A step-by-step tutorial on how to knit a right-leaning bar increase; perfect to mirror kfb
Have you ever wondered if there is a right-leaning counterpart to KFB, knit front and back? Well, there is, even though it is not very well known. By knitting SKL – slip, knit, lift – you can beautifully accent those right-slanting increase lines with the same sort of bar created by the more popular version of the increase.
This is a somewhat rare stitch (unrightfully so) and you may find it under different names. I’ve seen “right-leaning bar increase” or “KFB-right” but I feel that SKL is more in line with modern knitting terminology and that’s why I typically refer to it as such.
Let’s show you how to do it!
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- Slip one stitch knitwise.
- Slip the very same stitch back to the left needle purlwise (so point-to-point). You thereby twist it around once.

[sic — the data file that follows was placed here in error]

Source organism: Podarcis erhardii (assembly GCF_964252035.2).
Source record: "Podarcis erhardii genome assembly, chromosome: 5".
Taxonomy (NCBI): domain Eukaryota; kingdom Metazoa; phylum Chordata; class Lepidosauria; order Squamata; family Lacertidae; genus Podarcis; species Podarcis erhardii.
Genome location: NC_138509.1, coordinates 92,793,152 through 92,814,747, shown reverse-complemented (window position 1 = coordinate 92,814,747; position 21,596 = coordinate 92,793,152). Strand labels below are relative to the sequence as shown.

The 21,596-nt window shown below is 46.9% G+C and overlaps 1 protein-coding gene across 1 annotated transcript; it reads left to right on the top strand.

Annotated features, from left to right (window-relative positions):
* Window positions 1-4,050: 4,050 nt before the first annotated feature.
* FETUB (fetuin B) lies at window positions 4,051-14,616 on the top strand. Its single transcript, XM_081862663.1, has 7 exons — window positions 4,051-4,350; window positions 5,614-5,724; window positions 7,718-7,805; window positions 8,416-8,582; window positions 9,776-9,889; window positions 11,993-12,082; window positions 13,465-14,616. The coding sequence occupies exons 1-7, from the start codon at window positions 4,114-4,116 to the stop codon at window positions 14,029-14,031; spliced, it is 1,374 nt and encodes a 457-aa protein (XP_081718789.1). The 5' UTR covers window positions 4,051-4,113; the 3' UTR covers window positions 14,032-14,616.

- Knit into the front loop of that stitch as normal.
- Drop the resulting stitch off the left needle.
- Lift the right leg of the stitch one row below you've just knitted back to the left needle.
- Next, knit the resulting loop through the back loop and drop it off the left needle to finish SKL.
Try to work very close to the tip of the needle to avoid overstretching the stitch of the previous row. Otherwise, you might end up with a more pronounced little gap.
The beauty of this right-leaning bar increase is that it utterly mirrors kfb. Use both of them on different sides of the same project and you get beautiful mirrored increase lines – just like when you are using M1R & M1L. Maybe a bit more noticeable but very pretty nonetheless.
There’s one important difference, however. Most popular knitting increases make use of a strand or stitch one row below. While normally quite inconspicuous, it stops being so when you have to increase in every row or round or you are knitting stripes.
Kfb and SKL work perfectly in those situations where you need to place a lot of adjacent increases but don’t want to resort to yarn overs or backward loop increases that typically create a little eyelet/visible hole. I love it for toe-up socks!